In childhood, there’s a beautiful blurring of factual and mythical. The different kinds of true and real that we more efficiently categorize as adults are somehow spun together without contradiction. Suddenly S. is not just Miss Claire’s baby that we see every week (although, of course, he is). He is the baby Jesus (although, of course, he isn’t). And this incarnation stops them in their tracks, trumping the glamour of the King Herod costume and the hilarity of the three-person camel suit.

The complete awe and focused attention of a stage full of children snapped me back to attention. Not attention to my own child, really, but to the icon of Christ he can be. S. points to all the complicated mess of incarnation in all the sweetness and frustration of babyhood. Jesus arrives in ice storms and head colds, with diaper rash and reflux and sore gums, calling our attention to the presence of God in the inconvenient. 

Snakes and Babies


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When I come to the readings for the second week of Advent, familiar as they are from year to year, I am reading them with fresh horror and inspiration as a new mom. Prophesying the Kin-dom of God, Isaiah writes, “The nursing child shall play over the hole of the asp, and the weaned child shall put its hand on the adder’s den.”

Whoa, now! Not on my watch! My nursing child is almost always at my side, and when my five month old is with his other parent, beloved grandparents, or a carefully vetted babysitter, part of my mind is trained on him, often preoccupied by neurotic nightmares of all possible harm that might befall him. Stepping into parenthood as a young adult is no cakewalk. I have a million anxieties and insecurities of whether I’m a good enough mother. I worry for his well being.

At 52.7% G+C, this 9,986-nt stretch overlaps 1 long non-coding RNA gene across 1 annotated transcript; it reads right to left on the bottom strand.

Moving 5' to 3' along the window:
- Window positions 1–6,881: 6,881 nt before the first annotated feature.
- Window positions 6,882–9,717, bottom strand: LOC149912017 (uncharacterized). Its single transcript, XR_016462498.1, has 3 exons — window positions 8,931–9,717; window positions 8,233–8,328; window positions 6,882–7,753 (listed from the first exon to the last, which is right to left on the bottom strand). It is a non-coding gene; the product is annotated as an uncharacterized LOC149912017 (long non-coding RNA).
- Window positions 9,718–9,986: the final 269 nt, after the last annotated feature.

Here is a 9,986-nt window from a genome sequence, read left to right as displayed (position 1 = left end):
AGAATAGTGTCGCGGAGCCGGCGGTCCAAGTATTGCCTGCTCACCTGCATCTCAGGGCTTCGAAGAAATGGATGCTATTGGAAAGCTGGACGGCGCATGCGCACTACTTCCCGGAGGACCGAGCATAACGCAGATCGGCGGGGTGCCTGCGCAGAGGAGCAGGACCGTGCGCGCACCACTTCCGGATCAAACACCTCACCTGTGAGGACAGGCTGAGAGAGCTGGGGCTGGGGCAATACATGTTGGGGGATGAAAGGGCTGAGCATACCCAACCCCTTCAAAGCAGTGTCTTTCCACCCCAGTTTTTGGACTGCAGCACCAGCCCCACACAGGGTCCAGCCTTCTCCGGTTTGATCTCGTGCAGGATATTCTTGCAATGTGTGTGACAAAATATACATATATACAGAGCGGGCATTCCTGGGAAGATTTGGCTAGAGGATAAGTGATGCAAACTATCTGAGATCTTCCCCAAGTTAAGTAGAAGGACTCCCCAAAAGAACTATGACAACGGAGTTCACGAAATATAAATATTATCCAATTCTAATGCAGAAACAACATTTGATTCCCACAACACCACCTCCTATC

But after sitting with my gut level reaction to these verses, allowing myself to lean into that horrified response, aversion is transformed to hope.

What would it be like to let my rolypoly baby play outside in Tennessee woods with full confidence that no harm would come? I tick through my mental safety list of reminders and checks, and think, “What if this was a world where I could let those go?” “What would it be like to parent without worry of these dangers?” 

What a beautiful motherhood that could be!

Even beyond the physical dangers of being human, these are frightening times to have a child. I fear for my son in a world with so much uncertainty and hatred, the spiritual violences that sting the unsuspecting innocent. I worry about the daunting task of trying to raise a good white man in a society that would have him believe he can run roughshod over women and people of color. But my hope in this Advent week is deepened when I read on to Matthew’s gospel, in which John the Baptizer is preaching repentance in the desert. “You brood of vipers!” he exclaims to the Pharisees, whose closed hearts and anxious spirits led to spiritual legalism and wielding power over others.

The brood of vipers—ah, much scarier serpents. These are the ones who poison with a fear twisted into anger, bite with anxiety the hand that offers peace. But what if this Kin-dom of God is also a world where I might release fear of these social, spiritual snakes? What would it be like to parent without worry of the powers and principalities, in confidence that hope and love protect the hands and hearts of babes?

What a beautiful motherhood that could be!

Yes, says the prophet, the earth will be full of the knowledge of God, and God’s dwelling shall be glorious. What a vision of peace and play! We work toward this Kin-dom of courageous love and community that overwhelms the anxieties of alienation and temptations to power. We await the coming of our humble peacewager.

Valor II: ylang ylang, coriander, bergamot, spruce, frankincense…